You are eligible for these 3 parts of Medicare on the first day of the month in which you turn 65 (or earlier if you have qualified for Medicare due to disability).
Understanding Medicare just got a little easier! Now that you know these 3 basic parts, keep them in mind as we continue. We’ll refer back to them in the rest of the article to build upon what you have learned so far.
(We haven’t forgotten about Part C. We’ll have more on that in Step #4 because that Part is optional.)
#2 – Understanding Medicare Costs for these Parts
Alright, so we know you are eligible for the 3 parts of Medicare at age 65. Now you’ll need to know what you can expect to pay for each of these parts. This is especially important if you are deciding whether to stay working past age 65 for an employer who offers health benefits or whether you will retire and go onto Medicare as your primary insurance.
Medicare Part A is free for most people, as long as you or a spouse have worked at least 10 years in the United States.
Costs for Part B
Medicare Part B depends on your income. People new to Medicare 2020 have a base rate of $144.60/month. However, people in higher income brackets will pay an “Income Adjustment.” Really that’s just a nifty term for explaining that people who earn higher incomes pay higher costs for Medicare.
To see what income is included in this calculation, click here: Find out my Part B cost.
Social Security bases your income adjustment on your income as reported on your tax returns. They are usually looking at your income tax return from two years prior to now.
If your income has decreased since then, you can file a reconsideration request. You’ll present proof of your lower income and ask Social Security to lower your Part B premium. They will reconsider your premium and notify you if it can be lowered.
Once Social Security has determined what you’ll pay based on your income, they will deduct your Part B premiums from your monthly income benefits. If you have delayed enrollment into your Social Security income benefits, then they will invoice you for Part B on a quarterly basis.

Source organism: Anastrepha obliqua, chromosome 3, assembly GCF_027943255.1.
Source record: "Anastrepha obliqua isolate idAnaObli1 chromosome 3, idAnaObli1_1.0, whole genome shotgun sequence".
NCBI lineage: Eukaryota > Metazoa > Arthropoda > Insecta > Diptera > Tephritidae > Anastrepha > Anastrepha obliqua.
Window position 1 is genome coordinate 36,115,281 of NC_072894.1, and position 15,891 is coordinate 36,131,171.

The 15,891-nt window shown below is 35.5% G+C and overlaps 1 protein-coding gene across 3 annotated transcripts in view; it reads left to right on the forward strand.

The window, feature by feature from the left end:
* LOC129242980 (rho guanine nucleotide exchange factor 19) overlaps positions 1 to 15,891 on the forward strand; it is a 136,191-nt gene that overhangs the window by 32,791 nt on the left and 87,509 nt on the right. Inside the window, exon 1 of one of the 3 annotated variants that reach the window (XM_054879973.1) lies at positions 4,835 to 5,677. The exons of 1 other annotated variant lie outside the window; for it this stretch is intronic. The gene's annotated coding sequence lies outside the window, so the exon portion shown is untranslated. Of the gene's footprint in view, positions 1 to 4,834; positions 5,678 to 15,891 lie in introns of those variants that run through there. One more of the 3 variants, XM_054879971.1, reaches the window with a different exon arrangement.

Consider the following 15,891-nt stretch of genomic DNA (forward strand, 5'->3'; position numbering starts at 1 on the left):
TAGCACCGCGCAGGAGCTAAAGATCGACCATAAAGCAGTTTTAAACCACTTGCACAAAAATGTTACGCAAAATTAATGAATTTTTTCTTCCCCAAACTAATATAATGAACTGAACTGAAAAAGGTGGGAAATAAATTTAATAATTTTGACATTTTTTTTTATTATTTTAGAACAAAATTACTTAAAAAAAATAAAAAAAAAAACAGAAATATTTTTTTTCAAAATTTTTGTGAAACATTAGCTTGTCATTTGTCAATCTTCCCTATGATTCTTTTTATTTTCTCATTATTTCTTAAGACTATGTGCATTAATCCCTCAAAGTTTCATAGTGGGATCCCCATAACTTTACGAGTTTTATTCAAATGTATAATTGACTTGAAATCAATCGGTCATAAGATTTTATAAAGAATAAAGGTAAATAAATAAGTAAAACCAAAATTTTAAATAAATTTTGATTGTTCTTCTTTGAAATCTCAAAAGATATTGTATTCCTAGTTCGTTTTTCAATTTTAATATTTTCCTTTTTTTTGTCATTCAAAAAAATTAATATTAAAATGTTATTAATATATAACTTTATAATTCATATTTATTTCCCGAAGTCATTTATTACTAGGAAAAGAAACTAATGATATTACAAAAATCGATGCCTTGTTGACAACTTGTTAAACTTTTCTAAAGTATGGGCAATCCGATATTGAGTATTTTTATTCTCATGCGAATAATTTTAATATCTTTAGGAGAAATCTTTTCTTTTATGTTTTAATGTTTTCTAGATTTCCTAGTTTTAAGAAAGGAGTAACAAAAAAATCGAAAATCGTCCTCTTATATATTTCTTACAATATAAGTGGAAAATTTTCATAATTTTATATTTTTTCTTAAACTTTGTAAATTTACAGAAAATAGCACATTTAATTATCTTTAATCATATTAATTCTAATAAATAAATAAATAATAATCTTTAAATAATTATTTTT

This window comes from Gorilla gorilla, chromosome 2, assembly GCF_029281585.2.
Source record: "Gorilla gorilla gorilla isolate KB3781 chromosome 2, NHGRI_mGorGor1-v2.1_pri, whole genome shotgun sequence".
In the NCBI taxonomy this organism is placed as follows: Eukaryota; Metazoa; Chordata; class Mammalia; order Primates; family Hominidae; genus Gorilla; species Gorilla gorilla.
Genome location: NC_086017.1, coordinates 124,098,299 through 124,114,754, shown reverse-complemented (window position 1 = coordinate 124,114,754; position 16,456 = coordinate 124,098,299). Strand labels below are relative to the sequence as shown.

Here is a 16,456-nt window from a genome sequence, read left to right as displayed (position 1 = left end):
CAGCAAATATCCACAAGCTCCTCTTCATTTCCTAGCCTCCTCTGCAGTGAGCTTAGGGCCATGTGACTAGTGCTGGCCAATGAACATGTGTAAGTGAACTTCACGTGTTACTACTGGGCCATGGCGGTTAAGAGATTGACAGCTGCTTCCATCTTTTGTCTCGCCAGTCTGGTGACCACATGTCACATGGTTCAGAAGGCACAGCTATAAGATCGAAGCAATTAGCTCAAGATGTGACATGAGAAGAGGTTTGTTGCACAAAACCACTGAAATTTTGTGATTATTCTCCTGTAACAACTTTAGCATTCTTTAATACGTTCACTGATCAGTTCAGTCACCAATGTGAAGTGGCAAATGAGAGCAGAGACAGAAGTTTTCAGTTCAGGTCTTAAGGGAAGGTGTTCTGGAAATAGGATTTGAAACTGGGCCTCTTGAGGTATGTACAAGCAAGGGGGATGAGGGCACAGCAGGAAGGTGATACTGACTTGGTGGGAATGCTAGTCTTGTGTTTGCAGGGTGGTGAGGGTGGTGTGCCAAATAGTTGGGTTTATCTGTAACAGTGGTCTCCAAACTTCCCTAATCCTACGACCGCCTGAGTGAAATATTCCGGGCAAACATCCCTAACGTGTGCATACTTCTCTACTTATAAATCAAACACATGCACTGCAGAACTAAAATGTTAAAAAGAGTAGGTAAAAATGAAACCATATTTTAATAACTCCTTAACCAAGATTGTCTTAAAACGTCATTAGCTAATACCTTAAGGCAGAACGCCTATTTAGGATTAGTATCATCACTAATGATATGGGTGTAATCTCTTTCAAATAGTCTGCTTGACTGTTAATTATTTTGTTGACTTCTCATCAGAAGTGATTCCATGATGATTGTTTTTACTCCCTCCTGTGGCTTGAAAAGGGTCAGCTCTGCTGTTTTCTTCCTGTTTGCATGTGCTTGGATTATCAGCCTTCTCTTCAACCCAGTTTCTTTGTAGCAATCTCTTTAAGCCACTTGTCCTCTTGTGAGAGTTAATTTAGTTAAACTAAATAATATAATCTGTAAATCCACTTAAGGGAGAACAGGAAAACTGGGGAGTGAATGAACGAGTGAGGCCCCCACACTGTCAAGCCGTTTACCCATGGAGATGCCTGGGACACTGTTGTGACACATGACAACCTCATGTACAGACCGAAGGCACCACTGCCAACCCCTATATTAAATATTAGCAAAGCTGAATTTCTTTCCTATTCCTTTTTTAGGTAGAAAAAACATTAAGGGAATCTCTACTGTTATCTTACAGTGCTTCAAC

Later on, when you file to start your income benefits, they’ll switch over to the monthly deduction from your SS check.
Is Part B Necessary?
Medicare Part B is an absolute must if Medicare will be your primary insurance at age 65. In fact, you can’t buy any supplemental insurance unless you first have both A & B.
However, if you actively work for a large employer (20+ employees), that will continue to be your primary insurance. Medicare will be secondary, so you can consider delaying Part B since your group insurance probably includes outpatient benefits already.
(We have a whole page here on our website for people still employed at age 65. If that includes you, and you are trying to decide which parts of Medicare you need, then click here.)
Costs for Part D
Understanding Medicare Part D costs is a bit tricky because plans have varying premiums. Beneficiaries also might pay more due to their income, just as mentioned above in the Part B costs section.
Most states have more than 20 different Part D plans to choose from. The national average Part D premium is currently around $35/month. That’s a good ballpark figure to use if you are just running some estimates today.